We spend less time with Anna than we do with Gurov, so it's a bit harder to discuss her character than his. What we do know about her is that she's 22 years old, was married at twenty, considers her husband "a flunkey," feels stifled by her life, and has a very guilty conscience about having an affair. Just look at her reaction after the first time she has sex with Gurov:
Forgiven? No. I am a bad, low woman; I despise myself and don't attempt to justify myself. It's not my husband but myself I have deceived. And not only just now; I have been deceiving myself for a long time. […] and now I have become a vulgar, contemptible woman whom any one may despise. (2.17)
What's particularly sad about this scene is the fact that Anna is suffering from the same dilemma that Gurov is: dissatisfaction with her own, stifled life. Remember that Gurov studied the arts and even trained as an opera singer…and now he works at a bank. He despises his wife. Similarly, Anna is trapped by her marriage and her role in life. We learned earlier in the story that Gurov was "eager for life" (1.6). So, too, is Anna. "I have been tormented by curiosity," she says; "I wanted something better. 'There must be a different sort of life,' I said to myself. I wanted to live! To live, to live! . . . I was fired by curiosity . . . you don't understand it" (2.17).
And his response? "Gurov felt bored already, listening to her. He was irritated by the naïve tone." (2.18)
These two have so much in common. And yet, neither of them recognizes these commonalities. They're completely isolated from each other because of their inability to effectively communicate.
This sense of solitude – of not being understood – probably goes a long way in explaining Anna's incurable melancholy. In case you didn't pick up on her sorrow implicitly, we have:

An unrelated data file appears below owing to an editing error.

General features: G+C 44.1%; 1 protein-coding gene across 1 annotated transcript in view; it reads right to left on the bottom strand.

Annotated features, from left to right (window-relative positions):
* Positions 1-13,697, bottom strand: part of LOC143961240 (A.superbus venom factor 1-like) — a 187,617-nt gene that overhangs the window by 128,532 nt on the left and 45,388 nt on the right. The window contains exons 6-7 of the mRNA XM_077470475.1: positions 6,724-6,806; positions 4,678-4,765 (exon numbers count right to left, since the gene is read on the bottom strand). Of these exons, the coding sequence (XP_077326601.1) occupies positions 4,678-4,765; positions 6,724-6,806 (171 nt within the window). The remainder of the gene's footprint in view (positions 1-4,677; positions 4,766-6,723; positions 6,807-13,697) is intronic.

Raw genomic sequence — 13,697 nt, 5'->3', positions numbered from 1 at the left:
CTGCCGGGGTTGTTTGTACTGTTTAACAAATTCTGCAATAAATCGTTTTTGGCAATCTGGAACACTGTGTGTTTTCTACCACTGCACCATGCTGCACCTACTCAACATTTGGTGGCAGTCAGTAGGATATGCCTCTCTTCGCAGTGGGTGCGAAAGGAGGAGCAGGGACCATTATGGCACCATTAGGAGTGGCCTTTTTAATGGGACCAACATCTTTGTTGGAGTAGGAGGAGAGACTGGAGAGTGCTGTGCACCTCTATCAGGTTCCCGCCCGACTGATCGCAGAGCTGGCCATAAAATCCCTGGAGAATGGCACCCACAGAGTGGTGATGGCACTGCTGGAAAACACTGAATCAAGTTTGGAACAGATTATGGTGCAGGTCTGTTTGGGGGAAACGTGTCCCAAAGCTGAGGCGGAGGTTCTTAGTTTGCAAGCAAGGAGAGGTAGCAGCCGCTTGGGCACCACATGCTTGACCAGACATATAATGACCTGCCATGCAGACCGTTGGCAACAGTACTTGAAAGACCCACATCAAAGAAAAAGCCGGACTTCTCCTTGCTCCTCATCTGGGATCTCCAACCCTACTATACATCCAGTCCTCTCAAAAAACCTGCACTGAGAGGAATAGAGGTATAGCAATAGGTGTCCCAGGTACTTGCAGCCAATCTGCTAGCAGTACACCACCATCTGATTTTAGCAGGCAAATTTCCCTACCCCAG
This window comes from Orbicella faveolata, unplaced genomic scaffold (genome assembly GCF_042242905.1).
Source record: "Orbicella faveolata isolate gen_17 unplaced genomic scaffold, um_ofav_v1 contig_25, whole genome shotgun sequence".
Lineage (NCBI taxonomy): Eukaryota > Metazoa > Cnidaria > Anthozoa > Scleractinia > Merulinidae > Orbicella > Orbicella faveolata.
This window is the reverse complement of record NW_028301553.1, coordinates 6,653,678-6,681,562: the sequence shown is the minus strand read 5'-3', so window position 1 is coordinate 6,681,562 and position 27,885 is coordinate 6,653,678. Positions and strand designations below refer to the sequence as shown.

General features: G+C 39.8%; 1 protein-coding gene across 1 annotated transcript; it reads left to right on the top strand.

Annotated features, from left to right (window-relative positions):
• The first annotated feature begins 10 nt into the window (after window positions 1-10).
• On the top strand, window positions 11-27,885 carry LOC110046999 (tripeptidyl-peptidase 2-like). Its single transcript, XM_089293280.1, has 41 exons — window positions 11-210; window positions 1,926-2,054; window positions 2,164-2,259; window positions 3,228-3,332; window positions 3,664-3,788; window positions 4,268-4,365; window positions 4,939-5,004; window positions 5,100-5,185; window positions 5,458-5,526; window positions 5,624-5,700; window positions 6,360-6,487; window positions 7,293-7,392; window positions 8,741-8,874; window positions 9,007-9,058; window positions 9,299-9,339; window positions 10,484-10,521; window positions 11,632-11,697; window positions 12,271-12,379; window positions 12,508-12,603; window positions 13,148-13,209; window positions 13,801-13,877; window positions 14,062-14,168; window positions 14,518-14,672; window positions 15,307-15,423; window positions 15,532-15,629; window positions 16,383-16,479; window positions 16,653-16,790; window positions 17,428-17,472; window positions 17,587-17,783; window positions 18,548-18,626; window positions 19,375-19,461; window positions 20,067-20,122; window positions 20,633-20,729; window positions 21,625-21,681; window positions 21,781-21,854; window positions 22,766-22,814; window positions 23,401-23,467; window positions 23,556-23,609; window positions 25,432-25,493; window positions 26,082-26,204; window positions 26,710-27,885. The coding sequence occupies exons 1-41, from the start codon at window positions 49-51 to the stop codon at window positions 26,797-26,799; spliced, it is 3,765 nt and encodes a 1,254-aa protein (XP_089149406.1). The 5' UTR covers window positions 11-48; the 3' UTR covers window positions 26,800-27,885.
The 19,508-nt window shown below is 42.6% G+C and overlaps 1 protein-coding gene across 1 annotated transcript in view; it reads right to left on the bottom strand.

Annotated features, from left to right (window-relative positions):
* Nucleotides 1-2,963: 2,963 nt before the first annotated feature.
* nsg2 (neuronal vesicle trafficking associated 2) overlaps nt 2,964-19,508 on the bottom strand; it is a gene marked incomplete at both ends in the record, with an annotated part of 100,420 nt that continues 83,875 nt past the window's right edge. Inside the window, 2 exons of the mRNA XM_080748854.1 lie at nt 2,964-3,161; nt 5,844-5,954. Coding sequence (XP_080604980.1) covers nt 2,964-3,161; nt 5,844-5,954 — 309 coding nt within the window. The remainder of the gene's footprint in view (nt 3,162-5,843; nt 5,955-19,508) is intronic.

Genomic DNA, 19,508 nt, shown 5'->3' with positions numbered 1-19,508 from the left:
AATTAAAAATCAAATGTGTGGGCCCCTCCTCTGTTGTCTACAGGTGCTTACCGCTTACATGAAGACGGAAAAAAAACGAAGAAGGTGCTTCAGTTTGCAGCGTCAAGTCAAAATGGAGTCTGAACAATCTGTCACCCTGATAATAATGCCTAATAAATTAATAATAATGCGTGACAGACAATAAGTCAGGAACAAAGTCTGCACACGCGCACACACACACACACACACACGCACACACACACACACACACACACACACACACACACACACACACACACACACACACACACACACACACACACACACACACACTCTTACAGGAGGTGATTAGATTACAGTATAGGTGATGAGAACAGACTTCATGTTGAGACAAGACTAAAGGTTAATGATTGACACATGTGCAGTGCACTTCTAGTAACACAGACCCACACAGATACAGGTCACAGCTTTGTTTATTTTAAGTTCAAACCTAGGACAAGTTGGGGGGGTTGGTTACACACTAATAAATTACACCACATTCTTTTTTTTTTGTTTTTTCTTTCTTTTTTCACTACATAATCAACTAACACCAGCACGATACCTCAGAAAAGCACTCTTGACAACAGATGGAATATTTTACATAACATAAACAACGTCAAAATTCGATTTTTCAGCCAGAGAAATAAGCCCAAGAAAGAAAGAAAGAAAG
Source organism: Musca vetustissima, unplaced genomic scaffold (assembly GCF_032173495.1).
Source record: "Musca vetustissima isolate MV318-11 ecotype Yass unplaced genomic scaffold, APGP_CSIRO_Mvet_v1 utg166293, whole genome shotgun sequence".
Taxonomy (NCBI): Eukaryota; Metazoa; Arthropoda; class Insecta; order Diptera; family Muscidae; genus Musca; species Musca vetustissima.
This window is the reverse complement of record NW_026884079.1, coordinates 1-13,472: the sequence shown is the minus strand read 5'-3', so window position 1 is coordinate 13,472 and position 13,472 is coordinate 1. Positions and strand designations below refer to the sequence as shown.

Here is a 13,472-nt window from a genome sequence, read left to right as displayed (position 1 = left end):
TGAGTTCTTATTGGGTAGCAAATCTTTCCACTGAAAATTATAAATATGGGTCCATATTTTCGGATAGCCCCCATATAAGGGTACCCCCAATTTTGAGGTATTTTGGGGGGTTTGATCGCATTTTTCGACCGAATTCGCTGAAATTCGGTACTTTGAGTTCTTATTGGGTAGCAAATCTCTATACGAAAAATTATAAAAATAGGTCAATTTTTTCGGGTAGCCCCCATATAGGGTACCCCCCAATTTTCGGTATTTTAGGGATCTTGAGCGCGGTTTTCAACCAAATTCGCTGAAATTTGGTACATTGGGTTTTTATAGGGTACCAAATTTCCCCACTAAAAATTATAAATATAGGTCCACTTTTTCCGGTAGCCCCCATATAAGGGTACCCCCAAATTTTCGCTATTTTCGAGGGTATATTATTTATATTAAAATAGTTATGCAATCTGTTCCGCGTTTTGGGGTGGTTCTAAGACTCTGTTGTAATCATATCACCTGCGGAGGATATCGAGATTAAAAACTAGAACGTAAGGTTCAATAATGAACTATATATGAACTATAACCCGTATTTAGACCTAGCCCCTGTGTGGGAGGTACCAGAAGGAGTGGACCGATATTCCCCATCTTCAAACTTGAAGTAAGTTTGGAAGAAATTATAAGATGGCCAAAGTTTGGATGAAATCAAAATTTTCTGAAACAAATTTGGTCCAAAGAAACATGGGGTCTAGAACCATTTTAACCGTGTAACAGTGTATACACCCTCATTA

The solitary candle burning on the table threw a faint light on her face, yet it was clear that she was very unhappy. (1.13)
This young woman whom he would never meet again had not been happy with him. (2.40)
"I am so unhappy." (3.37)
"I have never been happy; I am miserable now, and I never, never shall be happy, never!" (3.41)
And, of course:
From her eyes he could see that she really was unhappy. (3.42)
Anna's melancholy reminds us that this is no storybook tale; it is, however, a realistic one. (Very much like the ending…) If you buy into the whole "fate" thing, or even the "love hurts" thing, you'll likely take away from this story a few lessons, the first being: we don't get to choose whom we love. Anna may be unhappy with Gurov, but she can't simply stop loving him and be done with it. She tried, after Yalta, and to no avail. When you look at it this way, it's amazing that the story's conclusion is as optimistic as it seems – that is, if you consider the ending and its promise of a "new and splendid life" to be optimistic…